Overall, Timothy Hopper, chief economist, TIAA-CREF, New York, said: “The economy is slowly getting better. It's not where we want it to be. It's not the kind of recovery we've wanted to have. But it is still moving in the right direction.
“We are positive on corporate earnings in 2013 and we think the effect of growth at the consumer level in the economy will provide that fundamental underpinning for earnings growth ... and for stock price appreciation.” Mr. Hopper said. “We are actually positive on market fundamentals, market prices and earnings next year.”
Mr. Paulsen ticked off bright signs in the “falling unemployment rate, increasing bank lending, rising housing prices, (and) a 4½-year high in consumer confidence.”
“My point is we just have so many more things working that weren't working,” Mr. Paulsen said. “It's a broader recovery right now than it's ever been ... Therefore it is much less vulnerable to external shocks. That's leading to high confidence, which will do even more for the growth rate in the coming year. I think that's underappreciated.”
What “we could get in the second half of (2013) could be the first major year of a start of a portfolio reallocation,” Mr. Paulsen said. “Maybe we will see the first movement toward equity funds and a drain from bond funds.”
Jim McDonald, senior vice president and chief investment strategist with Northern Trust Investments Inc., Chicago, expressed concern about getting too pessimistic, rigidly underweighting particular asset classes.
“When we think of risks, we all tend to fall into a trap (that) risks are only downside risks,” Mr. McDonald said.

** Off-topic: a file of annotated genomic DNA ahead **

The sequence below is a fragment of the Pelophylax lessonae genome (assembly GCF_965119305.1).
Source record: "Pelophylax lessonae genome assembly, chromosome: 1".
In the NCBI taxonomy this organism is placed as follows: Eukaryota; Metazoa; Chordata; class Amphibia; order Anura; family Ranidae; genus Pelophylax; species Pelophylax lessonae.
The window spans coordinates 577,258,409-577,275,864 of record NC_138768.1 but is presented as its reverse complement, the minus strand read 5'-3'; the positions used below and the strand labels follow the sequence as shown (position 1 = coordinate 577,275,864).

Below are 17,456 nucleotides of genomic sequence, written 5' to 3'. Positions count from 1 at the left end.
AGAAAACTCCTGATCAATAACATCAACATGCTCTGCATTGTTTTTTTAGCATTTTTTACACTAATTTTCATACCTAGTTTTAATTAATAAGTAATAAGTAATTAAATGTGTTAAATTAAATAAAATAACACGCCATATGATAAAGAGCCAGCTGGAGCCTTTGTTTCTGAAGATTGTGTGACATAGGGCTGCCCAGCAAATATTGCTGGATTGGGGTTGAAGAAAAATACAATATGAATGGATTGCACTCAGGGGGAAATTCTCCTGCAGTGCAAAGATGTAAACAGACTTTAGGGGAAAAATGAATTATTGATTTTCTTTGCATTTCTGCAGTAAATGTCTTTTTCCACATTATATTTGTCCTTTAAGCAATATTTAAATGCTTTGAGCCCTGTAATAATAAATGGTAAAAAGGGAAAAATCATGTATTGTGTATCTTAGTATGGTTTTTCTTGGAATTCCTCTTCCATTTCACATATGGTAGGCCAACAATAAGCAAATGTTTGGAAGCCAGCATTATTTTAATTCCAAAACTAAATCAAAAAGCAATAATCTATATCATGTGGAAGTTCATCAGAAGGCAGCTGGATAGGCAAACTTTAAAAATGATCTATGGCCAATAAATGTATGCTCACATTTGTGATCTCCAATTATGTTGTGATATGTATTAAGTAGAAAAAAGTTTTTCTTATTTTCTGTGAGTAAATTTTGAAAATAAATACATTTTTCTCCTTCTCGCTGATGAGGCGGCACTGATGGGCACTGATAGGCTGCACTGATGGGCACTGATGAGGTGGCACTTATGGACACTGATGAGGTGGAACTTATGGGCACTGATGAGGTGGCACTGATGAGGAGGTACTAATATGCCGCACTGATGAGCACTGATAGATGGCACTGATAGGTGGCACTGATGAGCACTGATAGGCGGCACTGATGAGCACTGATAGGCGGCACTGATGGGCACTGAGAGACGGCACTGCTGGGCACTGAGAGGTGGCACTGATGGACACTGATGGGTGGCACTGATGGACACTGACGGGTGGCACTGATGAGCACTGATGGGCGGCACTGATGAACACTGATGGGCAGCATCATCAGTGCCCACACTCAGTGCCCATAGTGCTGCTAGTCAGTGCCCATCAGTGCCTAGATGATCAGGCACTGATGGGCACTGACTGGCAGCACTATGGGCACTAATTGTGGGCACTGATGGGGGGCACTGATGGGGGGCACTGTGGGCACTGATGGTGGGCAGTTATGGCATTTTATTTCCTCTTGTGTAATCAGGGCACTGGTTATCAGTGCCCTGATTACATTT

But even asset classes to which he gives a negative outlook for 2013 have “a potential for an upside case,” Mr. McDonald said.
At Northern Trust, “we are careful about not getting too negative because you need to be in the market for times like 2012, when actually risk-taking has paid off and investors who have been too cautious have been left behind,” Mr. McDonald said.
Among forecasts for 2013:
- Mr. Hopper said the S&P 500 return “will be better” than in 2012. “Generally speaking the economy is getting stronger and so economic performance is going to be stronger in 2013 than 2012. Market performance is also going to be stronger in 2013 than 2012,” said Mr. Hopper, who didn't have a range.
- Mr. Paulsen said he expects the S&P 500 return “will be double digit” in 2013. “It's a matter of how much double digit,” he said. “I'm leaning toward a 1700 level. That would be a little over 20%” on price appreciation alone from early December. That rise would surpass the 1565.15 all-time high of the S&P 500, hit Oct. 9, 2007. “I think we're going to break that” in 2013, Mr. Paulsen said. The S&P 500 closed Jan. 2 at 1462.42.
- Mr. McDonald said, “We will see a high-single-digit kind of return out of U.S. equities, which will look good to developed markets counterparts.” But emerging markets will outperform both, he added.
- Mr. Shilling forecasts for 2013 the S&P 500 level falling to 800, a 40% decline that would be lessened a few percentage points by dividends.
Most strategists expressed cautious optimism.
“If you think about the fundamental categories in the economy, consumers, businesses, housing, the things that we need for growth are starting to percolate,” Mr. Hopper said. “It's not fantastic growth or even normal growth, but it's moving in the right direction.”
Mr. Hopper forecast a 2.2% growth in the gross domestic product in 2013. “You'll have slightly weaker growth in the first quarter and then progressively stronger growth” as the year continues, Mr. Hopper said.
The 2013 GDP growth sets up the economy for 2014 “where we no longer need the Fed” stimulus, Mr. Hopper said. “We think at the beginning of the year 2014, we can actually think about unwinding the Federal Reserve balance sheet, start shrinking it” and ultimately lead to rising interesting rates.
The 10-year Treasury yield for 2013 could rise to about 1.8% to 2%, from the early December 2012 rate of 1.6%, Mr. Hopper said.
He forecasts for 2013 a 2.3% inflation rate, measured by the consumer price index, in line with the end of 2012.
“The reason ... is there still is a lot of liquidity in the market and ... still is a lot of spare capacity in the industrial sector in the U.S. and, in fact, all around the world. And because of that there is very little pressure” on prices, Mr. Hopper said.